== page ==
Evidence proves droughts and floods

Recent heavy rains and floods have devastated parts of the country, leading to three deaths, evacuations and destruction of property.

However, a Facebook post says there is no evidence the floods and droughts are getting worse.

The claim is made in a Facebook post (archived here) with text from a blog post posted on a climate change discussion website.

Other versions of the claim have been shared here, here, here and here.

“There is nothing unusual about today’s floods, fires, droughts, homelessness and hunger – they have always been part of human history. But satellite technology allows us to better track them and our media around the world revels in disaster reporting, bringing tragic and tearful scenes to every living room, every night,” the message read.

“Population growth means more people are affected by extreme weather, but there is no evidence that floods and droughts are getting worse.”

Experts say there is evidence showing recent major floods have been more frequent and intense.

However, experts said AAP Fact Check that there is evidence that recent floods and droughts have been more frequent and intense, both in Australia and overseas.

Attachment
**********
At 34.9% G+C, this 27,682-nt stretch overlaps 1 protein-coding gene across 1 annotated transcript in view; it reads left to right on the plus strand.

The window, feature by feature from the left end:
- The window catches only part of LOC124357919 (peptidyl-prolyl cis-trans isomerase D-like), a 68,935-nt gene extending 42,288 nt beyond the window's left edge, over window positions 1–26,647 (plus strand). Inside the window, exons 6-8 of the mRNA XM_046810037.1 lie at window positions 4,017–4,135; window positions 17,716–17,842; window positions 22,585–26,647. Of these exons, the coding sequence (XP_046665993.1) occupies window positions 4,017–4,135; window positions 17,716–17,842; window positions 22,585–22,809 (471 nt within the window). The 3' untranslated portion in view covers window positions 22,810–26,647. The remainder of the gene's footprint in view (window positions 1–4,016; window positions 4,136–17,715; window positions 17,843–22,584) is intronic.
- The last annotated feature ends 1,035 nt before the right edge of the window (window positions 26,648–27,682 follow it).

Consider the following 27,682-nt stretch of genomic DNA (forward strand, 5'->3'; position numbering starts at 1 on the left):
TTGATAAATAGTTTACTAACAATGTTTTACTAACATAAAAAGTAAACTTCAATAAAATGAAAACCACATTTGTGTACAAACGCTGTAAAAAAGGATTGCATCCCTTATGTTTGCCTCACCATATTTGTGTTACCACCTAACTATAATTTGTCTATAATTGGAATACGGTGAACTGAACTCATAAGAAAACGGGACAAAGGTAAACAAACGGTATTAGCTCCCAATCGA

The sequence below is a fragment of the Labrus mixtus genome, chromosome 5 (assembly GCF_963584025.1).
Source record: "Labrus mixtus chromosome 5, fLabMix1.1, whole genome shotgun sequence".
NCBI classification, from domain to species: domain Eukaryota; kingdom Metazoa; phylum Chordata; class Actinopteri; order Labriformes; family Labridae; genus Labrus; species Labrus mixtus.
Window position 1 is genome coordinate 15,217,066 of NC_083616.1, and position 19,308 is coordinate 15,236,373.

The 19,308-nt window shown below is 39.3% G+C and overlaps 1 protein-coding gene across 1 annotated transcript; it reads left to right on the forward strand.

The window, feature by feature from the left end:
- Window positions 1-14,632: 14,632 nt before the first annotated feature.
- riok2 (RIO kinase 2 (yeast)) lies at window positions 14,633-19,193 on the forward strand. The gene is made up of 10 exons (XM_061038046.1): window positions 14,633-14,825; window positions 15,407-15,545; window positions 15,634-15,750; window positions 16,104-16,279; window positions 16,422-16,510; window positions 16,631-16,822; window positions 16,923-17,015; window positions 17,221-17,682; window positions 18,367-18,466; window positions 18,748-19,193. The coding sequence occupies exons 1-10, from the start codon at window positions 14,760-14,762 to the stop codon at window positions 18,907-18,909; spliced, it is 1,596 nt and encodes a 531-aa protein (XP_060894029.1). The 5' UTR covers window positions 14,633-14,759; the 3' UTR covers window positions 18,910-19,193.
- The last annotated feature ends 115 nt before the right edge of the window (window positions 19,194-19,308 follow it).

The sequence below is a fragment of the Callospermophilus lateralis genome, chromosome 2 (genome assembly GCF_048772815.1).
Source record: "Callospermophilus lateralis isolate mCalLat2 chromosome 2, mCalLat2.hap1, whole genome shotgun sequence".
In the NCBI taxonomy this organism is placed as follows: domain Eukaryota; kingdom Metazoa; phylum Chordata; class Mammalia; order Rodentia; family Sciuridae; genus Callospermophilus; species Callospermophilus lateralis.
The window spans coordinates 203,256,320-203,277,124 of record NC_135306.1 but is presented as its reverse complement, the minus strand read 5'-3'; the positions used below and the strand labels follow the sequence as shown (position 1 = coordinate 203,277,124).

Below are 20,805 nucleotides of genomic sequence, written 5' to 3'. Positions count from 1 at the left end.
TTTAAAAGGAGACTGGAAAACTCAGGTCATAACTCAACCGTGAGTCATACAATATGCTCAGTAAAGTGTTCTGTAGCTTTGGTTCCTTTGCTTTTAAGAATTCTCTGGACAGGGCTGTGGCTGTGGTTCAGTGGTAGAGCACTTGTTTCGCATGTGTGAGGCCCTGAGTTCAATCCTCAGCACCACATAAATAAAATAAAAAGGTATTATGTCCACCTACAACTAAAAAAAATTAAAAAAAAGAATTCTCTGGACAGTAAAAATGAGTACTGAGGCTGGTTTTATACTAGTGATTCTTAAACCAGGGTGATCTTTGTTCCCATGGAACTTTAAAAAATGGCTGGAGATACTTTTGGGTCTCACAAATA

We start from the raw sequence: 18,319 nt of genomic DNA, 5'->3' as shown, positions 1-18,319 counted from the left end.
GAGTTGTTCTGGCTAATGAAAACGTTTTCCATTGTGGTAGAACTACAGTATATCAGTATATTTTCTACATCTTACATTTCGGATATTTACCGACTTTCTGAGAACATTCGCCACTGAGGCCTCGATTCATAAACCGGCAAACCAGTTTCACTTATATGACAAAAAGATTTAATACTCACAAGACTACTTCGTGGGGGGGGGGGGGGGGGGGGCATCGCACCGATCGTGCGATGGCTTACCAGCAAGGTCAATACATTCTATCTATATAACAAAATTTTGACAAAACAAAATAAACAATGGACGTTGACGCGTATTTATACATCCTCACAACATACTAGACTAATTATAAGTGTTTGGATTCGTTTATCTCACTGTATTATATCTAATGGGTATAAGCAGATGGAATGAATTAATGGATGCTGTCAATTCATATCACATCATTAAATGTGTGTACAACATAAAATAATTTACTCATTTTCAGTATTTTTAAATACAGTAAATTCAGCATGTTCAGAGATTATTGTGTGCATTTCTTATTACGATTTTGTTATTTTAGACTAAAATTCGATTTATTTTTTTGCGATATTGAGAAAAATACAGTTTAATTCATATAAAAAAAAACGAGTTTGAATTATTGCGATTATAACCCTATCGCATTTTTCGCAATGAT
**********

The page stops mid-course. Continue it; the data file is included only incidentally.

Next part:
Dr Conrad Wasko, a flood and hydrology expert at the University of Melbourne, said there is evidence of large floods increasing while small floods are decreasing.

“It’s probably due to changing patterns of precipitation and drier soils,” he said of the decrease in small floods.

He added: “‘Great’ floods, however, have been demonstrated historically and are projected into the future by climate models, to increase.”

Prof Rory Nathan, also from the University of Melbourne, described it as a ‘double whammy of climate adversity’.

Writing in The Age earlier this month, he said: “In a warming climate, not only will our big floods increase, but our small floods will get smaller. Larger floods mean threats to life and property will increase over time, but smaller floods will reduce essential inflows to the dams on which our water supplies depend.

Dr. Wasko pointed to two studies that show large floods have increased.

A 2016 study, which examined the frequency of floods along the east coast of Australia from 1860 to 2012, found “a statistically significant and increasing trend in the frequency of major floods since the late 19th century , which contributes to a 50% increase in frequency”. (page 2).

The researchers determined that the increase in flood frequency was caused by land use change, anthropogenic climate change and natural climate variability (page 8), but that further research was needed to clarify the level influence of each of these factors.

A more recent study, co-authored by Dr Wasko, looked at streamflow data from 2,776 gauging stations located around the world to investigate the magnitude of flooding in response to extreme rainfall events.

The study found that the magnitude of frequent floods – those that occur on average once a year – generally decreases, but that the magnitude of rarer – and more extreme – floods increases.